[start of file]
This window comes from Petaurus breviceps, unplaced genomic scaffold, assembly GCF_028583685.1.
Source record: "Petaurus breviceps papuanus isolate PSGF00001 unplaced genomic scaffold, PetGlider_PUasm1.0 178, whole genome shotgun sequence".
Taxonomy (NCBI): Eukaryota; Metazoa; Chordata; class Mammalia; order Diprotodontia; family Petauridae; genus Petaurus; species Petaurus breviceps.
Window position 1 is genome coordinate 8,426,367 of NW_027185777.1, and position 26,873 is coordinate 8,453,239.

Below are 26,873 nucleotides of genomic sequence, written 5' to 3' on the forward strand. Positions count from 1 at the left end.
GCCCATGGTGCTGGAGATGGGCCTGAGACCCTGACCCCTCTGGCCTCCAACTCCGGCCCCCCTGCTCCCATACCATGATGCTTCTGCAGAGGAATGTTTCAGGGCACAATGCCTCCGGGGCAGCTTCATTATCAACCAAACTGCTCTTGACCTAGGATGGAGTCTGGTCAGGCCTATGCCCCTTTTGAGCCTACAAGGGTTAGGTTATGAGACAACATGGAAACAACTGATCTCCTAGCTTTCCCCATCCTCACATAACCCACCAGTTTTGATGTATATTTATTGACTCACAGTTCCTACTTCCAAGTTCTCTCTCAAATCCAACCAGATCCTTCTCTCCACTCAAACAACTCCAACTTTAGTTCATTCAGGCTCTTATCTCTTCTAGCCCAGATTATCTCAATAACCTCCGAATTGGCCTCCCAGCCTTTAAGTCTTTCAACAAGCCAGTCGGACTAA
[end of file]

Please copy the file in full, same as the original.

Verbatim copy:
This window comes from Petaurus breviceps, unplaced genomic scaffold, assembly GCF_028583685.1.
Source record: "Petaurus breviceps papuanus isolate PSGF00001 unplaced genomic scaffold, PetGlider_PUasm1.0 178, whole genome shotgun sequence".
Taxonomy (NCBI): Eukaryota; Metazoa; Chordata; class Mammalia; order Diprotodontia; family Petauridae; genus Petaurus; species Petaurus breviceps.
Window position 1 is genome coordinate 8,426,367 of NW_027185777.1, and position 26,873 is coordinate 8,453,239.

Below are 26,873 nucleotides of genomic sequence, written 5' to 3' on the forward strand. Positions count from 1 at the left end.
GCCCATGGTGCTGGAGATGGGCCTGAGACCCTGACCCCTCTGGCCTCCAACTCCGGCCCCCCTGCTCCCATACCATGATGCTTCTGCAGAGGAATGTTTCAGGGCACAATGCCTCCGGGGCAGCTTCATTATCAACCAAACTGCTCTTGACCTAGGATGGAGTCTGGTCAGGCCTATGCCCCTTTTGAGCCTACAAGGGTTAGGTTATGAGACAACATGGAAACAACTGATCTCCTAGCTTTCCCCATCCTCACATAACCCACCAGTTTTGATGTATATTTATTGACTCACAGTTCCTACTTCCAAGTTCTCTCTCAAATCCAACCAGATCCTTCTCTCCACTCAAACAACTCCAACTTTAGTTCATTCAGGCTCTTATCTCTTCTAGCCCAGATTATCTCAATAACCTCCGAATTGGCCTCCCAGCCTTTAAGTCTTTCAACAAGCCAGTCGGACTAA